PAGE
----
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Great Lakes Article:

Plan toRreduce E. coli Levels in River on the Fast Track
Wayne Falda
South Bend Tribune

BERRIEN CENTER -- A tiny intestinal bacteria, E. coli, has put Indiana and Michigan environmental agencies on a cramped schedule to complete a procedure to make the St. Joseph River safer for swimmers.

E. coli is the most pervasive water-borne pollutant in the country. Some types of E. coli can cause a whole host of gastrointestinal ailments. The revised Clean Water Act requires new methods and policies to limit its introduction into bodies of water.

The schedule for a unified plan covering the entire St. Joseph River watershed in both states leaves no room for delay.

"We don't have a lot of time to sit around on this project," said Christine Alexander, an aquatic biologist with the Michigan Department of Environmental Quality (MDEQ).

The MDEQ and the Indiana Department of Environmental Management will soon begin coordinating to develop an internal draft of that plan by July.

The draft must be ready for a 30-day public comment period beginning in September, ahead of its submission to the Environmental Protection Agency by November.

Fortunately, reams of data already exist that pin down the most serious sources of E. coli, namely city sewer systems and surface runoff from livestock operations.

"We have what I call the sandwiching part -- that is, sitting down with Indiana and figuring out where the potential problems are," Alexander said at a meeting at the Love Creek Nature Center.

The Clean Water Act requirement, already 10 years old, changes the way state environmental agencies assess their water pollution problems. Its official title is Total Maximum Daily Load, or TMDL.

IDEM's TMDL manager, Staci Goodwin, said much of the same information regarding Indiana's data sets will be presented from 10 a.m. until noon today at the Mishawaka Utilities office, 401 E. Jefferson Blvd.

E. coli is the first, but not the only, pollutant the EPA wants to have re-examined under the TMDL program.

"We have a schedule for PCB and mercury TMDLs between five and eight years (from now)," said William Creal, an MDEQ environmental manager.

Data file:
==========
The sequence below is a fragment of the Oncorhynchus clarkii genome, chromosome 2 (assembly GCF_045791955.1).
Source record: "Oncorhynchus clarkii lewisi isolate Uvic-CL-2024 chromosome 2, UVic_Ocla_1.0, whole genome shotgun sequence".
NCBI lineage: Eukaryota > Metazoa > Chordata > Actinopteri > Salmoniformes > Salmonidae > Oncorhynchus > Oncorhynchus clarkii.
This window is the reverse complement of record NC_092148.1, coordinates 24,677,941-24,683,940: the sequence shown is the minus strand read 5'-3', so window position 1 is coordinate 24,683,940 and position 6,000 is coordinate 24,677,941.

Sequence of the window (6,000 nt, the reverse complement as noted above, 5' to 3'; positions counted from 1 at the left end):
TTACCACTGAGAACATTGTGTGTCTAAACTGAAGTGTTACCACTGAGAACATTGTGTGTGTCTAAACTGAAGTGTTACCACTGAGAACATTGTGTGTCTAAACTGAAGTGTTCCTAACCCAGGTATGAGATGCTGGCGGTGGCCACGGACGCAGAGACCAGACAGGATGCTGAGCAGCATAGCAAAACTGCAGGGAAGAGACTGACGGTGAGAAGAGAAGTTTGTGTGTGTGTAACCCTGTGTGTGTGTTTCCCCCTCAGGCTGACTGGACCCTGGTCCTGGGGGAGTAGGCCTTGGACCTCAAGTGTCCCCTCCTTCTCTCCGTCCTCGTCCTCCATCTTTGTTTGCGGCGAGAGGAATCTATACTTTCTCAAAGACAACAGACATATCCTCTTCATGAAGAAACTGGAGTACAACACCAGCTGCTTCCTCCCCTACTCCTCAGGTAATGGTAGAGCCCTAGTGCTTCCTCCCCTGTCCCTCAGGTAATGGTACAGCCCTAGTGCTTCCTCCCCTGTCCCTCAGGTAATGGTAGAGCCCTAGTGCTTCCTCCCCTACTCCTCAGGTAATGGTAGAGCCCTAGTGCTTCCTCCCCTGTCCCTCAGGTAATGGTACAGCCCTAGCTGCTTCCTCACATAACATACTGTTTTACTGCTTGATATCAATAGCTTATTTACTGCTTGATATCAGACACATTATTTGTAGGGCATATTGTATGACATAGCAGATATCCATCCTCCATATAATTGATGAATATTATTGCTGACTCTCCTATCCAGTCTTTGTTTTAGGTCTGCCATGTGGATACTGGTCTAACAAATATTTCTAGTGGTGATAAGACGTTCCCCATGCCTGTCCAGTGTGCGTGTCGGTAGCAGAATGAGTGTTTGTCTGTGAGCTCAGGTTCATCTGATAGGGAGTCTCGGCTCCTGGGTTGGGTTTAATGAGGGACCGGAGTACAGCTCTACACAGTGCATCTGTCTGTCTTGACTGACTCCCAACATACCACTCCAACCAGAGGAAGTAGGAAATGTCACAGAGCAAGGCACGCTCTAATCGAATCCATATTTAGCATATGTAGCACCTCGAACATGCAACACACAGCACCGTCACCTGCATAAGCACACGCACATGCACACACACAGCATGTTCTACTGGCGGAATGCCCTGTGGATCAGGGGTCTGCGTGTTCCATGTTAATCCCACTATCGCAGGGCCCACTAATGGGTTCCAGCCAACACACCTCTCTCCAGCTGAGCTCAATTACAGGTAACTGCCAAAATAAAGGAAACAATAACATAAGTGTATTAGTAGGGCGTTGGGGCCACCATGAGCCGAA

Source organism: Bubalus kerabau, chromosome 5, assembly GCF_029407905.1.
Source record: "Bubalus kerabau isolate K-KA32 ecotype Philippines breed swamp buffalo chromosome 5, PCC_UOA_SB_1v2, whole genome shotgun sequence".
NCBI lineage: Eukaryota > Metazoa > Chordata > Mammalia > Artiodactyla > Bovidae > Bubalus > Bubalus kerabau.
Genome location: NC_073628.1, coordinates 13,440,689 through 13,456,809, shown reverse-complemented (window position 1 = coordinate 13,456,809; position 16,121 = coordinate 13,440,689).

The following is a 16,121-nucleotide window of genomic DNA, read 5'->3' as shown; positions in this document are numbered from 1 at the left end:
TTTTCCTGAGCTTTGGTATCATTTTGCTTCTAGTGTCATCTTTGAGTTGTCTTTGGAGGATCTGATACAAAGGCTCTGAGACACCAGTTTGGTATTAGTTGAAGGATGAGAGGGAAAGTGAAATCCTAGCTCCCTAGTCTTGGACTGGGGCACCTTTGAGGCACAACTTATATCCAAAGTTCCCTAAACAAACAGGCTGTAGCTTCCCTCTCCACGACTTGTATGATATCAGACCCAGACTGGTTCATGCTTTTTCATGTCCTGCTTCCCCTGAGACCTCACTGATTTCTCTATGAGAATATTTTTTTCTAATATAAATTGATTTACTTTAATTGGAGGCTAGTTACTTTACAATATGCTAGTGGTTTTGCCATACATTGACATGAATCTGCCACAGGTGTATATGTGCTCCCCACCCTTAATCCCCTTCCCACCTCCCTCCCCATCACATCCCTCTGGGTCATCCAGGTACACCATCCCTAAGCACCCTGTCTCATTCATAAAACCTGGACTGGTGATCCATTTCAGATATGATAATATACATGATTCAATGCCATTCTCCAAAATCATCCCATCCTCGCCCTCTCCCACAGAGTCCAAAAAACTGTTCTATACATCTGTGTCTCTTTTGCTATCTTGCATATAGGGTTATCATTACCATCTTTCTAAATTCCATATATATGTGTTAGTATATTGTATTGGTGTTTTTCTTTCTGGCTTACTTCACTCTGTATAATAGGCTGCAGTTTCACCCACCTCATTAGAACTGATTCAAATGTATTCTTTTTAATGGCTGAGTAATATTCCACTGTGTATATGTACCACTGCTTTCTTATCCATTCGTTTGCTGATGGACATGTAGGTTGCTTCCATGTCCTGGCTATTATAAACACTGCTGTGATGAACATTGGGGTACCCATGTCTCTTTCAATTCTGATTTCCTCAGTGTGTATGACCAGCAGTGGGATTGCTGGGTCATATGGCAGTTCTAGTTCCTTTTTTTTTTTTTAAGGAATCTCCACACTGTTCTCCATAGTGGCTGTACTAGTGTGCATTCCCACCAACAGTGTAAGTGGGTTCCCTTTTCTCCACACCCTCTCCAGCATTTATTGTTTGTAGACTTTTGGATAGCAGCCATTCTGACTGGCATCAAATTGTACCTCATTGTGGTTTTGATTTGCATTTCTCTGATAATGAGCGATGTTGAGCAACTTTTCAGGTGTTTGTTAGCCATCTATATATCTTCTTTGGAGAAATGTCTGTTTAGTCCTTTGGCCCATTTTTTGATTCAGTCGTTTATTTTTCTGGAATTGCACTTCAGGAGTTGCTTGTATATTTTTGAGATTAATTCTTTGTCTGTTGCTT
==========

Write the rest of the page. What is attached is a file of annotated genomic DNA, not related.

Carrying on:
The methods to restrict these pollutants will be wholly different, he said. While the EPA has banned PCBs, the pollutant can slowly seep into a water body from releases that occurred years ago. Mercury is a major airborne pollutant that continues to precipitate from the smoke of coal-fired electric plants.

Creal said the widespread water quality monitoring over many years shows the St. Joseph River watershed is not severely affected by the pollutants.

"The quality of the water in this watershed is good," he said.

While PCB and mercury levels remain fairly constant, E. coli levels can fluctuate significantly -- even daily.

"(E. coli) data for the St. Joe River is extremely variable," Alexander said.

A single snapshot of the river's E. coli loading "can be misleading," Alexander said, because untreated sewage can surge into the river from municipal combined sewer overflows after a heavy downpour.

But living E. coli will die in a few days once it has left its safe harbor, the mammalian gut.

By that time, the dead or dying organisms may already be flushed out into Lake Michigan.

Farm feedlot operations are a major contributor to E. coli discharges into waterways, especially when animals are allowed to wade in streams.

New EPA rules to control non-point pollution from large-scale livestock farms had barely begun to take effect when three national environmental organizations on Friday challenged the Bush administration with a lawsuit saying the administration is trying to relax those rules.

The groups are the Sierra Club, the Natural Resources Defense Council and the Waterkeeper Alliance.

Alexander said E. coli from streams and tributaries to the St. Joe can have a substantial impact on the water quality of the river at times.

If tributaries are also discharging large amounts of E. coli into the river, "then the concentrations of E. coli can add up in a hurry," she said.

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